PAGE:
FRED LEVITAN (seated, left) of Carabetta Management Co. listens as tenant Jack Reggio relates his complaints about Colonial Point Apartments at 95 Audubon Rd. In the foreground is a stack of Health Department files on Colonial Point Apartments covering the last decade.

FRED LEVITAN (seated, left) of Carabetta Management Co. listens as tenant Jack Reggio relates his complaints about Colonial Point Apartments at 95 Audubon Rd. In the foreground is a stack of Health Department files on Colonial Point Apartments covering the last decade.


WAKEFIELD — Bugs, mice and mold in the apartments, plus dog feces in the stairwells and in the pool – those were just some of the complaints that tenants at Colonial Point Apartments at 95 Audubon Rd. talked about at times during a heated Board of Health meeting last night.

Regional property manager Fred Levitan of Carabetta Management Co. sat and listened to the litany of tenant’s grievances.

Health Director Ruth Clay opened the meeting in the packed Town Hall room last night by noting that the Health Department had received many calls lately regarding conditions at the Colonial Point Apartments. She pointed to a timeline of complaints received over the last six months that includes reports of heating issues, broken washing machines, water leaks, unsanitary trash room, insects in apartments and broken elevators.

Jennifer Keough said that in the three years that she’s been a Health Inspector in Wakefield she has fielded many calls from Colonial Point residents and that most have the same undertone: That building management company Carabetta ignores calls from tenants or that promises of action are not kept.

Keough said that she has talked to Levitan on a number of occasions but added that things seemed to have gotten worse in the last six months during which time calls have been coming in at a rate of two or three a week. According to Keough, those callers report that they never see anyone in the building’s office and no one from management responds to calls.

People call the Health Department, Keough said, because they are not getting answers. “The reason you’re here tonight,” Keough told Levitan, “is the underlying theme that they can’t get help.”

Levitan insisted that tenants were calling the Board of Health first and maintained that the board did not have a right to discuss non-health issues.

But Clay said that since Health Department staff time was being tied up fielding the numerous complaints, it was a Board of Health issue.

“You will have an opportunity to hear what we’re hearing,” Clay said, looking around the crowded room.

Tenant Daniel Gritti said that he was a disabled veteran and reported that sometimes the elevators are out of service for hours or more. “I can’t do stairs,” he said, adding that that parking lot was often poorly plowed in the winter and full of potholes. “If I fall, I’m paralyzed,” Gritti said. “That’s my health issue.”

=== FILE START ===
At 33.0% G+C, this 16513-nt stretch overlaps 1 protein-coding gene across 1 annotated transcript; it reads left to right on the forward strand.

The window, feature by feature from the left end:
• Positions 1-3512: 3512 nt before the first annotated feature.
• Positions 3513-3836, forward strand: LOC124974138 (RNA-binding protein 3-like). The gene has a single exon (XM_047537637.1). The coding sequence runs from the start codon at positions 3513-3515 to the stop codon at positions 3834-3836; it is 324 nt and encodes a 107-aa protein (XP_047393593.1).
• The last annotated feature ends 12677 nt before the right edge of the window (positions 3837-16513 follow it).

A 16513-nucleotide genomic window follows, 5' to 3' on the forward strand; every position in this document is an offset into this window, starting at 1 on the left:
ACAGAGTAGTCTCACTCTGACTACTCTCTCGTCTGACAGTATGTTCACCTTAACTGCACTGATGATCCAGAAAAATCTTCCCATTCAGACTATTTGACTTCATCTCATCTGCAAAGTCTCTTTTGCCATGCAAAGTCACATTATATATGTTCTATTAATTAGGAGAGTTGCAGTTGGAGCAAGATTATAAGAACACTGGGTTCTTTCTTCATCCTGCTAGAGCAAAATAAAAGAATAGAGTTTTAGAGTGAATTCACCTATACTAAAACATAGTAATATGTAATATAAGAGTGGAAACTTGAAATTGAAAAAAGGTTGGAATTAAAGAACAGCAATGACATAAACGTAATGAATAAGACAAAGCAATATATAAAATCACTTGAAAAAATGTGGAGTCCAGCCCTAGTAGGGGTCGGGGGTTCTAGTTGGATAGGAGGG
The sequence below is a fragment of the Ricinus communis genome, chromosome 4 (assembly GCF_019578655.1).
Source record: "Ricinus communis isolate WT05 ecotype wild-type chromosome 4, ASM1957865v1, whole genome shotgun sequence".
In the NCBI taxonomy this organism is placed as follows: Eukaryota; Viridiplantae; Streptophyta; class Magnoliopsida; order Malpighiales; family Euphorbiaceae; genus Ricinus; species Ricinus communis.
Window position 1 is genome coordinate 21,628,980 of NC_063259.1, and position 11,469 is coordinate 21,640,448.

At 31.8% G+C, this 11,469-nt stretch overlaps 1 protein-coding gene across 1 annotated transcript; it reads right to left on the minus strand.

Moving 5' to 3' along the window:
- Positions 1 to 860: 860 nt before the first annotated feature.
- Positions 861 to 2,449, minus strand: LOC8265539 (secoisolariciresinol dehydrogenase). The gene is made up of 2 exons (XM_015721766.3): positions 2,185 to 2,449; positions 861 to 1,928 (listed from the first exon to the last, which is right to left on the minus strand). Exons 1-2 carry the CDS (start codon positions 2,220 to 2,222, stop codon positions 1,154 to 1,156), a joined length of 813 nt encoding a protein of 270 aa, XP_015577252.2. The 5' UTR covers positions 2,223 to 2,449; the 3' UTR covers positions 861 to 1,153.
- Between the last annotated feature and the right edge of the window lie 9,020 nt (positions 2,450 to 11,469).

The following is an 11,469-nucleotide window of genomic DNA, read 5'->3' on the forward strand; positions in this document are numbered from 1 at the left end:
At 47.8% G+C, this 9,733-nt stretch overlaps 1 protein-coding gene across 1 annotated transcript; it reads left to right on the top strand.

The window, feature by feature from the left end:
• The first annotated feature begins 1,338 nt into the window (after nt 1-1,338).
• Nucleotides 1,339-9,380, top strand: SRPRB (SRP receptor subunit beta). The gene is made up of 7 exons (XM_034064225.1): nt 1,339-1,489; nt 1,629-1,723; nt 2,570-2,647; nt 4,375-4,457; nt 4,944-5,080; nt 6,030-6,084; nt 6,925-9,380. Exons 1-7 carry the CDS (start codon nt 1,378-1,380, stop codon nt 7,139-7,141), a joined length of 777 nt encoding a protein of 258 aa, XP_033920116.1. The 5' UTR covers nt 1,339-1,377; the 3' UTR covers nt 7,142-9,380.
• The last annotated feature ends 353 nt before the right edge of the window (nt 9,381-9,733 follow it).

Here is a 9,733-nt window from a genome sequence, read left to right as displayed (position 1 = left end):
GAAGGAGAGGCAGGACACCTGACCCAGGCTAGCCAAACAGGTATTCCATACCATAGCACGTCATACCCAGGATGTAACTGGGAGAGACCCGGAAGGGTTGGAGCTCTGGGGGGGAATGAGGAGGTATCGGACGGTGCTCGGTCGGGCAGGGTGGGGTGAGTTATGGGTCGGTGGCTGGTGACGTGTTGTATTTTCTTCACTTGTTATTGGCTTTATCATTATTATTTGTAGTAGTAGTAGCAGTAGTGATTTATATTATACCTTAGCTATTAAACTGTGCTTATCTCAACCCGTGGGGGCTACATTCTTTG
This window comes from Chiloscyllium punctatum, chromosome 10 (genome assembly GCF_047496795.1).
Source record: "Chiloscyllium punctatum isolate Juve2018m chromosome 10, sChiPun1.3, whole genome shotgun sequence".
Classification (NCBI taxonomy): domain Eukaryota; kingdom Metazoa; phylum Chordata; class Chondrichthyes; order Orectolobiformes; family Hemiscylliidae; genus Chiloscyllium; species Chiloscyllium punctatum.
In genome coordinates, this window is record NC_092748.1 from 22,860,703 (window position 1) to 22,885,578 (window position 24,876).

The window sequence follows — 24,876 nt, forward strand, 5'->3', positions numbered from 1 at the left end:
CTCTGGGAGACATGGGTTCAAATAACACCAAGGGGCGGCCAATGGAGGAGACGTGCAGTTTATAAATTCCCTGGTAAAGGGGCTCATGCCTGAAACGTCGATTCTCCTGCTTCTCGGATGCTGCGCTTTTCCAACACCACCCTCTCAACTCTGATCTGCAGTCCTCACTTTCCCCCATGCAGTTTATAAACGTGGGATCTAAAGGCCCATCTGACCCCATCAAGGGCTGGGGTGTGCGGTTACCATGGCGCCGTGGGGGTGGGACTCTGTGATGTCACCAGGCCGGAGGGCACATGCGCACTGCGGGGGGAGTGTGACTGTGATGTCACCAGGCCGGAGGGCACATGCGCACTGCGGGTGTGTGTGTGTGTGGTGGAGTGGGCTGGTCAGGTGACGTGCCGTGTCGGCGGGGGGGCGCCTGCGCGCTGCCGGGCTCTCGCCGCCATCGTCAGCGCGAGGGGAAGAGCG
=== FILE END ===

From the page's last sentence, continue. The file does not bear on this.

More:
Lisa Resendes said that she recently went to use the pool and found dog hair and feces in the pool. She said that she complained numerous times. “Nothing happened,” she said.

Nicole Welsh said that the emergency exits were not cleared of snow in the winter and would be a problem if the building needed to be evacuated.

Ben Lawless said that he had lived at Colonial Point for 11 years and said that the meeting was “taking on a certain déjà vu quality.” He reported both elevators being out for a period of time last summer.

Jack Reggio confirmed the elevator issue, claiming Carabetta only felt the need to fix the elevators when both of them were down at the same time. He added that shared washers and dryers on the floors were frequently broken and that carbon monoxide detector in his apartment was only replaced after multiple calls.

Len Snyder said that lights outside stairwells had been out for eight months, despite his having reported it numerous times.

Michelle Guido reported seeing “dog poop and pee” on the stairs when she and her children were forced to use them when the elevators were not working.

Amanda Barnes said that she had complained numerous times about mold in her apartment and water leaking from the ceiling in the master bedroom.

Another tenant complained of infestations of flies and ants in her apartment and the entire hallway. She said she got no response from management after calling week after week. She also reported bugs coming out of the trash chute.

Ann McAndrews said that she had had mites and mice in her apartment and complained of poor lighting outside the building.

Lilian Raffael also said that it was too dark outside the building at night.

Another tenant reported that faulty locks and poor security had resulted in non-residents coming in and partying in the common rooms on the first floor.

Health Director Clay said that as a result of recent reports, the pool would be ordered closed and a hearing would be scheduled for Jan. 21, 2015 on the possible revocation of the building’s pool license. In the meantime, she said, the pool would not be allowed to re-open until it passes a re-inspection by Keough.

Clay told the tenants that they should call management or leave a note in the building manager’s office with any continuing or new problems. If they did not get fixed or they got no response, she told tenants to call the Health Department. She acknowledged that it was not a quick process.

“But we will continue until it’s fixed even if it means going to court,” Clay said.